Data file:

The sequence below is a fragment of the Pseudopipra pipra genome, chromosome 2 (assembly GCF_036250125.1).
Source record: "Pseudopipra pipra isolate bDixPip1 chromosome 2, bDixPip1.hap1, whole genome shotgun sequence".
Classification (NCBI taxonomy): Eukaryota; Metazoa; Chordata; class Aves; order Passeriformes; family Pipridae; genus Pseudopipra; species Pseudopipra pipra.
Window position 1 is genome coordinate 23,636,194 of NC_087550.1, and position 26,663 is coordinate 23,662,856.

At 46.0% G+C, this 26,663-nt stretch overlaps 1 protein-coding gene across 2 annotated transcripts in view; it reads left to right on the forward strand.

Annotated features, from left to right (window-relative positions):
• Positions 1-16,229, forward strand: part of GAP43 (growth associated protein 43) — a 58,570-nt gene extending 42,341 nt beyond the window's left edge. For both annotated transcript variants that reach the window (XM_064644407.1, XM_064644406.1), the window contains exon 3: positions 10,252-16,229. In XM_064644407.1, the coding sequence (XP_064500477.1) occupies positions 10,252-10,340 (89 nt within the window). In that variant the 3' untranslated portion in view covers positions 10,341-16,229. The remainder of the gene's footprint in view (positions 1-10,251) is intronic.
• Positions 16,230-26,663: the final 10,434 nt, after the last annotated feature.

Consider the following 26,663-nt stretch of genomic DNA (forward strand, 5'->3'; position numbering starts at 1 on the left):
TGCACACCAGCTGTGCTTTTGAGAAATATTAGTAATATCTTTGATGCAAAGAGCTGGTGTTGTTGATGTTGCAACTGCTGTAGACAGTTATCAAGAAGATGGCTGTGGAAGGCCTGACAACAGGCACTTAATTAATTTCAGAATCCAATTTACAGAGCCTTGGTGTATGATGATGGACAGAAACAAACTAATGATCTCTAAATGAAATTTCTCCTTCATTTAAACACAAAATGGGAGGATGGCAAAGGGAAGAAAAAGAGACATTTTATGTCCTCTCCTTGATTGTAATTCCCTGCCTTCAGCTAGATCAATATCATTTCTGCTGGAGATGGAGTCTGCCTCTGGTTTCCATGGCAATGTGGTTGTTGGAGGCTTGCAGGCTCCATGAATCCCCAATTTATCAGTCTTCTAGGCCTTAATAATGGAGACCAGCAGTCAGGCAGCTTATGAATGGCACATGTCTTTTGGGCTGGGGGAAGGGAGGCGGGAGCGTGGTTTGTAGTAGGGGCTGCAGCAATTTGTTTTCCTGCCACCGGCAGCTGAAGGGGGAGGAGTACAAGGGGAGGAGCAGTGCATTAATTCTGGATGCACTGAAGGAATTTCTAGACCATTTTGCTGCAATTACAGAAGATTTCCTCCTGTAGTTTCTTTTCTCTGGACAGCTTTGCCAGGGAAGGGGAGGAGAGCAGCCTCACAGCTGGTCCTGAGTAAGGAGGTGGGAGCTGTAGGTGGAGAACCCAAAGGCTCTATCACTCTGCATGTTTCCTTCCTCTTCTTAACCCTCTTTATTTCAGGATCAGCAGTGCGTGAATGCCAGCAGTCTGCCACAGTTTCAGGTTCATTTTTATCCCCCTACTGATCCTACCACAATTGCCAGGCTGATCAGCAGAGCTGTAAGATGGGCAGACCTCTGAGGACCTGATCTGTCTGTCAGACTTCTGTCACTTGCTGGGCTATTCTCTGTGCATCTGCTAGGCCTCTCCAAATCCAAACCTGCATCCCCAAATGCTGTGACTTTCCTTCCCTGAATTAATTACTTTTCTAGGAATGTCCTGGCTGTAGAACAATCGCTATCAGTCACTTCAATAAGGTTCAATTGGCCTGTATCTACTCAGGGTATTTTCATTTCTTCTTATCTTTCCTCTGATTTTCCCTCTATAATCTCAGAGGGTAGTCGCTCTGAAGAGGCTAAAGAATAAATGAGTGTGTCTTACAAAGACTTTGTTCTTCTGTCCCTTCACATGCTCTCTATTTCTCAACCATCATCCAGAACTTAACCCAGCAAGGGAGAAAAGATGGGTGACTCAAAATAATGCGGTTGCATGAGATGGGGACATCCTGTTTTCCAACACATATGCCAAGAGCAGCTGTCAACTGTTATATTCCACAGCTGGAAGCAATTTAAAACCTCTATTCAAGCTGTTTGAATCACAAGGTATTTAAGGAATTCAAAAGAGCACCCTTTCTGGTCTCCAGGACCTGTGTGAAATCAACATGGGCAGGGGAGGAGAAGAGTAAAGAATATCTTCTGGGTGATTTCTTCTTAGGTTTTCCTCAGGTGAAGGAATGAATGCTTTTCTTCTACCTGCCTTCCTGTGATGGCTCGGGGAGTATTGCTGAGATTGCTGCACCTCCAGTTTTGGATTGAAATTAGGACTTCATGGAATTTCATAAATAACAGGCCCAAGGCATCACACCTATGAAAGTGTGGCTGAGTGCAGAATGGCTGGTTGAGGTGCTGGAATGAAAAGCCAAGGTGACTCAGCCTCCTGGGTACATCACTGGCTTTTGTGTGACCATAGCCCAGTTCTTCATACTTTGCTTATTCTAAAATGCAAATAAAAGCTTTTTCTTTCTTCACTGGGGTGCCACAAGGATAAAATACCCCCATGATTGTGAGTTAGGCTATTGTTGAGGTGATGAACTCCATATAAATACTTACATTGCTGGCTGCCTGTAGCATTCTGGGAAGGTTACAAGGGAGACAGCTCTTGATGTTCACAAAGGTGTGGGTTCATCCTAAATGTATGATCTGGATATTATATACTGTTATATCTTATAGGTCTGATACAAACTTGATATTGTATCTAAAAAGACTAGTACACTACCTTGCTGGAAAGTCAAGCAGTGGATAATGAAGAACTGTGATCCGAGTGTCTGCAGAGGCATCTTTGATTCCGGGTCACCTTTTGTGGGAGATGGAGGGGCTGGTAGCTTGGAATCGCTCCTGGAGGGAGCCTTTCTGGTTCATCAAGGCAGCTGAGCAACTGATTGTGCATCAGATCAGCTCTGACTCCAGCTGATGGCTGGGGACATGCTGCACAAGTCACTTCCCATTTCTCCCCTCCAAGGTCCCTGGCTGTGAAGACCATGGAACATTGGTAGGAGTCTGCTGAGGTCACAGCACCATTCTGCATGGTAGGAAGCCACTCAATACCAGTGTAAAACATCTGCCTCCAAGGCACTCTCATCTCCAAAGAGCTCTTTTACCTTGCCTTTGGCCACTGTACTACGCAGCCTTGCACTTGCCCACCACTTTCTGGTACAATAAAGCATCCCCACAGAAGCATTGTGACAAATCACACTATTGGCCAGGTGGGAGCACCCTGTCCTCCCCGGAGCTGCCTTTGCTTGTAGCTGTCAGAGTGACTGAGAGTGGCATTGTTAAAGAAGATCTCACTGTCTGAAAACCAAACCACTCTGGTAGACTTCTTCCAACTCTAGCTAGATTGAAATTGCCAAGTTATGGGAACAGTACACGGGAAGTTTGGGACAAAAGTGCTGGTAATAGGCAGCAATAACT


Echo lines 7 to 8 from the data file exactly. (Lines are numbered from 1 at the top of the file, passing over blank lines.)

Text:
• Positions 1-16,229, forward strand: part of GAP43 (growth associated protein 43) — a 58,570-nt gene extending 42,341 nt beyond the window's left edge. For both annotated transcript variants that reach the window (XM_064644407.1, XM_064644406.1), the window contains exon 3: positions 10,252-16,229. In XM_064644407.1, the coding sequence (XP_064500477.1) occupies positions 10,252-10,340 (89 nt within the window). In that variant the 3' untranslated portion in view covers positions 10,341-16,229. The remainder of the gene's footprint in view (positions 1-10,251) is intronic.
• Positions 16,230-26,663: the final 10,434 nt, after the last annotated feature.